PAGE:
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hard path and he still has to lock down these southern states. so i think, you're right, the romney people say they're in a much better position in ohio than the public polls show. if they're wrong about that, he's not going to win. >> every public media poll, willie, has to be cooking their books for barack obama. or assuming the electric wrong, and if the electorate has changed so radically in two years suddenly quinnipiac is confused, fine. somebody will give a dissertation on it after the election. i just don't see it and i'm frustrated this morning because they keep telling me, oh, don't believe the media polls. don't believe the media polls. here we are a week out, less than a week out. it's still five points in ohio. i can tell you as a practicing politician if you're down five points a week out and you were down five points two weeks out, problem. >> and obama at 50. >> and obama's at 50. >> and one other note inside
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that "new york times" poll, conventional wisdom is that president obama would struggle with white working class voters. in ohio anyway, not in virginia and not in florida but in ohio he's even with mitt romney among white voters who do not have a college degree. that's very important. >> and, by the way, i think he's up 30 in florida. >> 30, yeah. >> and so he's up 30 points, willie,florida among white voters but in ohio he's dead even. >> he's dead even. florida and virginia. >> and virginia. >> 30 points. >> think about how much of that -- how much of the negative advertising took place this summer and you still see it in the numbers there on the doesn't care about people like me. numbers are so upside-down there. he has negatives -- a little over 50% of people say governor romney doesn't care about people like them. only 44% say they do. that is the result of a summer of pummeling in ohio by the obama campaign and the super pacs which worked harder knowing that the state could be a firewall, knowing that had they could hold the electoral map if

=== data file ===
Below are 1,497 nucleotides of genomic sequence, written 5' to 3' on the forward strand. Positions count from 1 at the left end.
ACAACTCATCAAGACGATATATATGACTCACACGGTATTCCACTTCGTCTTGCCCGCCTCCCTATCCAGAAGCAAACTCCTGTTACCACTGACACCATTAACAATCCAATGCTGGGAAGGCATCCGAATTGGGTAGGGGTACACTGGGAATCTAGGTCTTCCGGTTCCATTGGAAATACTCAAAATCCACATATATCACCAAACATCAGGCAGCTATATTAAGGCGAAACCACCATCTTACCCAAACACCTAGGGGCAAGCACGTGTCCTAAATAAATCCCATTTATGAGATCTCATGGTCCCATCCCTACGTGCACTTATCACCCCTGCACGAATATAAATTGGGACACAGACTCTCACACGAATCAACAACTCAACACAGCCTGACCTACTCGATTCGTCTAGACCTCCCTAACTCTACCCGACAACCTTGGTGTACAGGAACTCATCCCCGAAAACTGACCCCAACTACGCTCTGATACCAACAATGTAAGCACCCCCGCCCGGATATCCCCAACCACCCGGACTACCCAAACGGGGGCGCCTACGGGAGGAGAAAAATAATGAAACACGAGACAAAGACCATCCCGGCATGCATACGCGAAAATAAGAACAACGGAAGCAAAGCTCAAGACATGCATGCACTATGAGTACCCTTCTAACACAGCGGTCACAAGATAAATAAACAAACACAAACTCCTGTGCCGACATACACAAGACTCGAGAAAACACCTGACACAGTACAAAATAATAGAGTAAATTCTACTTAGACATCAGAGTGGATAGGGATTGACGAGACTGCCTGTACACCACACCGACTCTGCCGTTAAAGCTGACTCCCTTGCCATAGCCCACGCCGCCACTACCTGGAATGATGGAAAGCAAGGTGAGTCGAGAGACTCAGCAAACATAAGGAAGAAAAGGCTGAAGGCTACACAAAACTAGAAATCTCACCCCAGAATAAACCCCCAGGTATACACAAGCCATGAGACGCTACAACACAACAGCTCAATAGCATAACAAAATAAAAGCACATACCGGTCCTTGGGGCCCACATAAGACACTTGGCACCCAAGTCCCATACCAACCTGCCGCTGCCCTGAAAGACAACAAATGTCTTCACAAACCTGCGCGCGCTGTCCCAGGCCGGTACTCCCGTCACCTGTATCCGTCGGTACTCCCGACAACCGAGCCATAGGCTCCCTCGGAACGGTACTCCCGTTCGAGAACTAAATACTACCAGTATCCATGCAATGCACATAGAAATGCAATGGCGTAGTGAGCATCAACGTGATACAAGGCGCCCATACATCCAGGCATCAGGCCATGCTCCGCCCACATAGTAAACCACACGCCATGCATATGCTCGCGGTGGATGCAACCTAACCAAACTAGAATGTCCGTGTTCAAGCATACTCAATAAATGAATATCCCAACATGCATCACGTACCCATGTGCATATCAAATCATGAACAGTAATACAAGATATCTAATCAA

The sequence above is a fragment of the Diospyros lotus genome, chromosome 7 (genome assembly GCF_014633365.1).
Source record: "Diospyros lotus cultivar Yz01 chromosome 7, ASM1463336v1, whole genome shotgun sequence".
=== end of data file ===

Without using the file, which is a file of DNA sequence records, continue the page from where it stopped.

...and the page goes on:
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they could hit ohio. hit harder there than anywhere and you see the internals of how that shows up in terms of image in that state. >> and so, mika, i said they had to run the table if they lose ohio or they have to expand the map. one area where romney's people are talking about expanding the map, michigan. >> you mentioned michigan, and a new poll finds mitt romney is closing in on president obama's once comfortable lead in that state. the detroit news, wdiv local poll found that among likely voters the race has tightened to be within the margin of error. earlier this month romney was trailing president obama by approximately six percentage points and with signs that michigan is once again in play, the pro-romney super pac return our future launched a $2.2 million ad and the obama campaign is countering with its first network tv ads in michigan. the ads are expected to begin airing today and will run